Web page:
By Harriet Whitehead
A cheeky red squirrel turned the tables on a wildlife photographer by leaping behind the camera as if ready to take a snap.
The bushy-tailed creature was captured perched on a mini tripod gripping the camera and peering above the viewfinder as though studying its subject.
The cute snaps were taken in Pow Hill Country Park, County Durham, by 63-year-old photographer Gordon MacPherson who visited the natural beauty spot with photography club pals last month.
Gordon from Seaham Harbour, Durham, said: “I have been there a few times as I know there are red squirrels there.
“Someone else was also taking pictures and he put his camera down and the squirrel ran over to it and climbed up it and I managed to capture it. It was climbing all over the camera.
“Quite a few photographers go up to try and capture these squirrels. They put peanuts out for them and the squirrels will hunt for them.
“It was a fantastic moment to capture. I was really happy when I saw I got that shot.”
The semi-retired health and safety consultant said he wasn’t expecting the squirrel to jump up onto his camera equipment.
Grandad-of-two Gordon said: “We were going to get them in their natural surroundings but when it jumped on the camera I took the opportunity.
“You usually see grey squirrels everywhere but it takes me a good hour to get to Pow Hill to see the red ones.
“I have seen four of them there – you put peanuts out and they come. They are beautiful creatures and are really friendly with humans.”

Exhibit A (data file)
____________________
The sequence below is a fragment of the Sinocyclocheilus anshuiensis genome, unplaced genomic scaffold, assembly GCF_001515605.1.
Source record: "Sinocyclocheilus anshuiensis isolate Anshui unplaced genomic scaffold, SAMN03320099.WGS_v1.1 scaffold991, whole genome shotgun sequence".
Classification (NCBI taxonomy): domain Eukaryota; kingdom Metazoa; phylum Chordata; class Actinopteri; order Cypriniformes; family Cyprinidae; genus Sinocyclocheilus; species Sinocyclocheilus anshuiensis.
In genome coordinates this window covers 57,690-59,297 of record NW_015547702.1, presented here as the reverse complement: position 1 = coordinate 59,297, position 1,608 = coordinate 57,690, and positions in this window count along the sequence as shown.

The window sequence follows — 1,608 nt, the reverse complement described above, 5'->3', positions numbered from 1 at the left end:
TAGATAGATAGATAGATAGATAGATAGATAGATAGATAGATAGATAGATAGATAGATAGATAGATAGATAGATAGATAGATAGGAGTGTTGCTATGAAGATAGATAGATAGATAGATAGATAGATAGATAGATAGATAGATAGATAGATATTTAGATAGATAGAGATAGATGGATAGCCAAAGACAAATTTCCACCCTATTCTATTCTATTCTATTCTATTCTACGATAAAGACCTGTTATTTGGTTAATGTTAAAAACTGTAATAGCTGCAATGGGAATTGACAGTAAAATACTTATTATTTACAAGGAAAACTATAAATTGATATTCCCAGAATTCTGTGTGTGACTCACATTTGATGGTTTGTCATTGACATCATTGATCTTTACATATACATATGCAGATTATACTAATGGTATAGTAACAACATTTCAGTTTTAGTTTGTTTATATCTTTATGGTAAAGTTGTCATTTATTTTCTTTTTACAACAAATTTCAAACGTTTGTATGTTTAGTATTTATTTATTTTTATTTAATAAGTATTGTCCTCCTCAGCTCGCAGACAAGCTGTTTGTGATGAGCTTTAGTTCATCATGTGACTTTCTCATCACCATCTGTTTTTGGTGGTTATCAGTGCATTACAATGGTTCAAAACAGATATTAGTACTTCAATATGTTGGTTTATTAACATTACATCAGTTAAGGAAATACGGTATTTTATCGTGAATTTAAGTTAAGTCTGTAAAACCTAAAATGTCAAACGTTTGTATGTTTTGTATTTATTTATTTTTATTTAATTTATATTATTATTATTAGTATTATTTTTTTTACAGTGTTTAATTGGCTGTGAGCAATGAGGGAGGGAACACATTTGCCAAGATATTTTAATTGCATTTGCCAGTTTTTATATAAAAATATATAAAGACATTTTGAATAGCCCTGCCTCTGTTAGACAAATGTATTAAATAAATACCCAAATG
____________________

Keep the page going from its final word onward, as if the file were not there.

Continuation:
Former miner Gordon, who took the images on his Nikon D500, is self-taught having taken up the hobby six years ago.
Gordon said: “I was coming up to retirement age and I wanted a hobby.
“I used to go to watch Sunderland Football Club but they are rubbish now so I decided to spend my money on cameras instead.
“I am out every day taking photographs of owls, sea eagles, sparrowhawks, kingfishers – all wildlife.
The wildlife enthusiast also regularly takes pictures of Border Collies for their owners and donates the money to charity.
Gordon said: “My camera takes 10 films per second – it’s like a machine gun.
“Sometimes they turn out rubbish if you have not caught it quite right and it’s about being there at the right time.
“I go to places where there is a lot of wildlife but sometimes you might be walking for hours and not see anything but other times you will get all sorts – stoats, the birds, all kinds of wildlife. It’s brilliant.”